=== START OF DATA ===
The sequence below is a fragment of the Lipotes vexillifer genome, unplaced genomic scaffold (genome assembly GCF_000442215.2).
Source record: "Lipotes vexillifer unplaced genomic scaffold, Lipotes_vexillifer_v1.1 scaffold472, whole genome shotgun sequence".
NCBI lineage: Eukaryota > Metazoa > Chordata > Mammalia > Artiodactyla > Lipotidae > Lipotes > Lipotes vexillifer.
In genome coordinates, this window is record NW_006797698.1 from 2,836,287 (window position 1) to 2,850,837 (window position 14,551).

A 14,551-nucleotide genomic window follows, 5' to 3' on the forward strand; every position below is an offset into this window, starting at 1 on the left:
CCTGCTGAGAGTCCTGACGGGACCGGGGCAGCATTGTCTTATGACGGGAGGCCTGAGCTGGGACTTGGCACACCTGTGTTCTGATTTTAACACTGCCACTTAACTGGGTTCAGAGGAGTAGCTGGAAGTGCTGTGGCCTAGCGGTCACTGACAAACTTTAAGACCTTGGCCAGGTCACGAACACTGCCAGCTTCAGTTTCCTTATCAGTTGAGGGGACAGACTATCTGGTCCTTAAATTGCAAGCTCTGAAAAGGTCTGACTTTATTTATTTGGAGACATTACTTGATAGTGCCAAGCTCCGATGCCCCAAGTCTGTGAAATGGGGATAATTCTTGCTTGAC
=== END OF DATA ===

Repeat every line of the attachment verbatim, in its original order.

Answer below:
The sequence below is a fragment of the Lipotes vexillifer genome, unplaced genomic scaffold (genome assembly GCF_000442215.2).
Source record: "Lipotes vexillifer unplaced genomic scaffold, Lipotes_vexillifer_v1.1 scaffold472, whole genome shotgun sequence".
NCBI lineage: Eukaryota > Metazoa > Chordata > Mammalia > Artiodactyla > Lipotidae > Lipotes > Lipotes vexillifer.
In genome coordinates, this window is record NW_006797698.1 from 2,836,287 (window position 1) to 2,850,837 (window position 14,551).

A 14,551-nucleotide genomic window follows, 5' to 3' on the forward strand; every position below is an offset into this window, starting at 1 on the left:
CCTGCTGAGAGTCCTGACGGGACCGGGGCAGCATTGTCTTATGACGGGAGGCCTGAGCTGGGACTTGGCACACCTGTGTTCTGATTTTAACACTGCCACTTAACTGGGTTCAGAGGAGTAGCTGGAAGTGCTGTGGCCTAGCGGTCACTGACAAACTTTAAGACCTTGGCCAGGTCACGAACACTGCCAGCTTCAGTTTCCTTATCAGTTGAGGGGACAGACTATCTGGTCCTTAAATTGCAAGCTCTGAAAAGGTCTGACTTTATTTATTTGGAGACATTACTTGATAGTGCCAAGCTCCGATGCCCCAAGTCTGTGAAATGGGGATAATTCTTGCTTGAC